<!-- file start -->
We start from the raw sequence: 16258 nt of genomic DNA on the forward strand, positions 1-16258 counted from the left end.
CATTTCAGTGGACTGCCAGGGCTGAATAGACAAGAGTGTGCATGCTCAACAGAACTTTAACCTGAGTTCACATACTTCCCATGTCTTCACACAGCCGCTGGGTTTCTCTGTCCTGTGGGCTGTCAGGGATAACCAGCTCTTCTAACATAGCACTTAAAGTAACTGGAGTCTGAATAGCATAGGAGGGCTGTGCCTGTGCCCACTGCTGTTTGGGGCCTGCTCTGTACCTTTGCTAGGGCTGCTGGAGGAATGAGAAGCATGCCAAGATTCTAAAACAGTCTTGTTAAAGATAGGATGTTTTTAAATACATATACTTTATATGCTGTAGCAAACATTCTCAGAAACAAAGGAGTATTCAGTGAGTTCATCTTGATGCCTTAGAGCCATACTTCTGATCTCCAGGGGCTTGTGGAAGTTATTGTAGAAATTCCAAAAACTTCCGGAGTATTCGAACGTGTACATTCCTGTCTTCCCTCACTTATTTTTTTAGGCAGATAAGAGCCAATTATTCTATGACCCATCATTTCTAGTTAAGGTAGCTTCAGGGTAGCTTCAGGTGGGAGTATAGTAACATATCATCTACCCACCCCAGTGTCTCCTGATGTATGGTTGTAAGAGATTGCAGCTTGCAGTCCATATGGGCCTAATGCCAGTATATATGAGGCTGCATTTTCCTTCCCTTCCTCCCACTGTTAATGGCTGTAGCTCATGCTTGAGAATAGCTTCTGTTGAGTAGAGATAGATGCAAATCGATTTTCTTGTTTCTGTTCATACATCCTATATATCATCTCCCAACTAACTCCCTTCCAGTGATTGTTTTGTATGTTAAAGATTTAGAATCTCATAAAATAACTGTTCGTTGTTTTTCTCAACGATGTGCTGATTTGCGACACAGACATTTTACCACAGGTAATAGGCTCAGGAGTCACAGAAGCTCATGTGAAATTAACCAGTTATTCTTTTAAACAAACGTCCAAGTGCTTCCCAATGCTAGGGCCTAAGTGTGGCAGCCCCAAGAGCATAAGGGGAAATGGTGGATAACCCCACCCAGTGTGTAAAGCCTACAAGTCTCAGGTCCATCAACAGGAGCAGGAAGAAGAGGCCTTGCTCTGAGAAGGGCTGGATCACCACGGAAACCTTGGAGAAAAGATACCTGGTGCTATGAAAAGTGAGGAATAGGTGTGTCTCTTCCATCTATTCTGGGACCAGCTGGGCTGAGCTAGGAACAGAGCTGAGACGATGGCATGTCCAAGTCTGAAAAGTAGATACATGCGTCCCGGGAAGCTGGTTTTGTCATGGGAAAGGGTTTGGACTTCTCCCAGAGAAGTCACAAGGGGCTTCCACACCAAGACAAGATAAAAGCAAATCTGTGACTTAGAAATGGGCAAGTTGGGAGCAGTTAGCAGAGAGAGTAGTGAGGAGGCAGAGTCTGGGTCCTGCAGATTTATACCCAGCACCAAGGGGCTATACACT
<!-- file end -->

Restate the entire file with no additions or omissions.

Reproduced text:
We start from the raw sequence: 16258 nt of genomic DNA on the forward strand, positions 1-16258 counted from the left end.
CATTTCAGTGGACTGCCAGGGCTGAATAGACAAGAGTGTGCATGCTCAACAGAACTTTAACCTGAGTTCACATACTTCCCATGTCTTCACACAGCCGCTGGGTTTCTCTGTCCTGTGGGCTGTCAGGGATAACCAGCTCTTCTAACATAGCACTTAAAGTAACTGGAGTCTGAATAGCATAGGAGGGCTGTGCCTGTGCCCACTGCTGTTTGGGGCCTGCTCTGTACCTTTGCTAGGGCTGCTGGAGGAATGAGAAGCATGCCAAGATTCTAAAACAGTCTTGTTAAAGATAGGATGTTTTTAAATACATATACTTTATATGCTGTAGCAAACATTCTCAGAAACAAAGGAGTATTCAGTGAGTTCATCTTGATGCCTTAGAGCCATACTTCTGATCTCCAGGGGCTTGTGGAAGTTATTGTAGAAATTCCAAAAACTTCCGGAGTATTCGAACGTGTACATTCCTGTCTTCCCTCACTTATTTTTTTAGGCAGATAAGAGCCAATTATTCTATGACCCATCATTTCTAGTTAAGGTAGCTTCAGGGTAGCTTCAGGTGGGAGTATAGTAACATATCATCTACCCACCCCAGTGTCTCCTGATGTATGGTTGTAAGAGATTGCAGCTTGCAGTCCATATGGGCCTAATGCCAGTATATATGAGGCTGCATTTTCCTTCCCTTCCTCCCACTGTTAATGGCTGTAGCTCATGCTTGAGAATAGCTTCTGTTGAGTAGAGATAGATGCAAATCGATTTTCTTGTTTCTGTTCATACATCCTATATATCATCTCCCAACTAACTCCCTTCCAGTGATTGTTTTGTATGTTAAAGATTTAGAATCTCATAAAATAACTGTTCGTTGTTTTTCTCAACGATGTGCTGATTTGCGACACAGACATTTTACCACAGGTAATAGGCTCAGGAGTCACAGAAGCTCATGTGAAATTAACCAGTTATTCTTTTAAACAAACGTCCAAGTGCTTCCCAATGCTAGGGCCTAAGTGTGGCAGCCCCAAGAGCATAAGGGGAAATGGTGGATAACCCCACCCAGTGTGTAAAGCCTACAAGTCTCAGGTCCATCAACAGGAGCAGGAAGAAGAGGCCTTGCTCTGAGAAGGGCTGGATCACCACGGAAACCTTGGAGAAAAGATACCTGGTGCTATGAAAAGTGAGGAATAGGTGTGTCTCTTCCATCTATTCTGGGACCAGCTGGGCTGAGCTAGGAACAGAGCTGAGACGATGGCATGTCCAAGTCTGAAAAGTAGATACATGCGTCCCGGGAAGCTGGTTTTGTCATGGGAAAGGGTTTGGACTTCTCCCAGAGAAGTCACAAGGGGCTTCCACACCAAGACAAGATAAAAGCAAATCTGTGACTTAGAAATGGGCAAGTTGGGAGCAGTTAGCAGAGAGAGTAGTGAGGAGGCAGAGTCTGGGTCCTGCAGATTTATACCCAGCACCAAGGGGCTATACACT